"Working 9-5 is torture" says Dr Paul Kelley. The Oxford University academic's work shows early starts are not good for our health. Not only that, but our body clocks change as we grow so adapting to stay in-tune can is what is needed for us to perform at our highest standard.
Stumbling across this research has made me wonder, would you send these findings to your boss?
Whether a genuine concern for your health or just something cheeky to make them smile, would you send it? Is it unprofessional? Would it show a lack of respect for your workplace set up? Or is it just nice to be silly from time to time?
I also wonder, would this relationship boundary differ from sector to sector? I presume so, but I wonder how far and why?
It's difficult to define precisely where that line should be drawn. One thing I know, it's that people should not be afraid of their managers. A good manager will be willing to listen, address your points, and provide guidance.
Having a line-manager who you feel comfortable and open with on both a serious level and a light-hearted level has significant benefits. It holds potential to increase levels of productivity, collaboration, trust and even employees loyalty to their organisation.
From another perspective, it's not easy being the boss. An employee could take advantage of a good relationship by not meeting deadlines for example, placing the manager in a compromising position feeling like they can no longer manage the person. Being straight-laced eradicates that risk early and makes that line much finer.
Curious to learn more, I asked Kelley myself what employers could gain from his work. He told me: "A better knowledge of the body clock could enhance any organization. There are opportunities to improve performance, health and mental health of employees simply by changing the time they work in the day."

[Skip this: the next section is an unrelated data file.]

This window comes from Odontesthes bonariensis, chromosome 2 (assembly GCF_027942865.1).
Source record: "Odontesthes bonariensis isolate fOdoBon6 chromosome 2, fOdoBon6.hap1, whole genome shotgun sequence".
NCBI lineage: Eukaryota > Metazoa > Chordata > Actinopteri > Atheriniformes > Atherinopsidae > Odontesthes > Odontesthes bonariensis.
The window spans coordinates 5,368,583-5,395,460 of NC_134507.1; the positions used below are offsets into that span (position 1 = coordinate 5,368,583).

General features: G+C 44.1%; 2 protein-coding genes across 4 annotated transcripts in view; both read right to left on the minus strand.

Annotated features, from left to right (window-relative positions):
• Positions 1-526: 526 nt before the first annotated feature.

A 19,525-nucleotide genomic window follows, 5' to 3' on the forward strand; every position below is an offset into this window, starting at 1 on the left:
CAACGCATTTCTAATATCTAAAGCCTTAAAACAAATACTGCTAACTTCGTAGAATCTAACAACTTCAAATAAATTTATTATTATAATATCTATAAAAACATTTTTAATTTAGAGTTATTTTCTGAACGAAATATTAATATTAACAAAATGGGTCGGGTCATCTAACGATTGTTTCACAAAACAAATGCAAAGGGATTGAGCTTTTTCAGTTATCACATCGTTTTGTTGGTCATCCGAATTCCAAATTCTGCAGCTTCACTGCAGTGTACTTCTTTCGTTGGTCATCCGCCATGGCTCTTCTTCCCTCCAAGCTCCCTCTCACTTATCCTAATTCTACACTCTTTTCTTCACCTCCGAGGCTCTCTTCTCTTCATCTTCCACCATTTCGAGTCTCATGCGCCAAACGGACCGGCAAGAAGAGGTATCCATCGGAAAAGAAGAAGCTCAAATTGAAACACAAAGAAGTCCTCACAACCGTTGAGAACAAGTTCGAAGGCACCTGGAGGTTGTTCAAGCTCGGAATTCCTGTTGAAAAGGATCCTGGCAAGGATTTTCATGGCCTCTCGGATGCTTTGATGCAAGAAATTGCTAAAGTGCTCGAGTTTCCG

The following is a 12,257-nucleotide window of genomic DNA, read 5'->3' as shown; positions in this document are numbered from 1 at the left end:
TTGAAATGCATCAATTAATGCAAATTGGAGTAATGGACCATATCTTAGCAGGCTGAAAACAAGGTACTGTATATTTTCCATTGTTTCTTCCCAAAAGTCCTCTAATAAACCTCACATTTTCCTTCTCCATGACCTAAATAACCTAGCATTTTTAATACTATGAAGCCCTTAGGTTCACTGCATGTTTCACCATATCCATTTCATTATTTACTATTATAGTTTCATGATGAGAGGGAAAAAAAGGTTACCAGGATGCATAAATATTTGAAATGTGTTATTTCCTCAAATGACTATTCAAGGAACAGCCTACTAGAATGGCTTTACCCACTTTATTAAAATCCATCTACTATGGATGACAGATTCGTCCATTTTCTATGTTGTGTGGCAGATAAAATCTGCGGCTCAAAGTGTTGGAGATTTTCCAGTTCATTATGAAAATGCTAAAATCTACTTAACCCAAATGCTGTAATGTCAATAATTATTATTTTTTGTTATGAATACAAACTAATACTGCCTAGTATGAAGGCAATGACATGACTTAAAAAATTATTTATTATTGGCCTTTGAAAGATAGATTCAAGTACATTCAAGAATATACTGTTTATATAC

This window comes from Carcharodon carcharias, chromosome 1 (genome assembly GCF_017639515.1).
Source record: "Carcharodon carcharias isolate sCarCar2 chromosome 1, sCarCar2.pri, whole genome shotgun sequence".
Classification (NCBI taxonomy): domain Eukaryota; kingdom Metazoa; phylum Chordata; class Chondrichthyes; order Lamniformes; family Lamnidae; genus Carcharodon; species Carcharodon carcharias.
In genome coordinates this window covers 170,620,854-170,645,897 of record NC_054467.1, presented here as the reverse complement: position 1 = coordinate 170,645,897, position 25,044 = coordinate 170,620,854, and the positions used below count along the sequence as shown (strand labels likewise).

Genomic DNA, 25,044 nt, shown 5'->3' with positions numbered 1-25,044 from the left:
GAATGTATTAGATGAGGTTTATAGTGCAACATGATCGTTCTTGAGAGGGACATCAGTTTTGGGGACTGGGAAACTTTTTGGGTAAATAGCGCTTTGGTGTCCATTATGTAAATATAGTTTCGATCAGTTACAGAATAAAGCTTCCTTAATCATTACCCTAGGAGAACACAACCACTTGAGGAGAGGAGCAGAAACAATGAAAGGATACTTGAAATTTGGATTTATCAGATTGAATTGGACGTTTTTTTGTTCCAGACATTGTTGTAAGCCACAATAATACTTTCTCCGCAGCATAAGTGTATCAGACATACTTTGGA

I ask him how managers should take on-board his research. He says
"First, look at the issue with an open mind to see what the benefits might be for the organisation (better performance, mental and physical health can't be all bad). Second, look at working hours to avoid being sued (for example, breast cancer is 50% more likely if you have to bad shifts)"
Kelley mentions that staff can now have medical tests that can quantify the levels of sleep loss of which the company could be held accountable in the future.
"It's about threats and opportunities, and opportunities don't cost anything."
If Google can introduce sleep-pods, why is the prospect of changing our working hours so shocking?
It's quite scary that the systematic 9-5 culture is so deeply ingrained that we don't even consider change. If we really wish to improve the way we work, our patterns and ideas should be constantly evolving.
It seems we could be missing out on innovative ideas and ways to support people if we're too afraid to foster positive open working environments. It takes a lot of work, time, and understanding to get that right. It is up to both the employee and their manager to put the effort in and make sure there is that mutual respect to begin to create such an environment. But it's worth it - those conversations, debates and light-hearted moments all need to be had! Each one of them hold potential.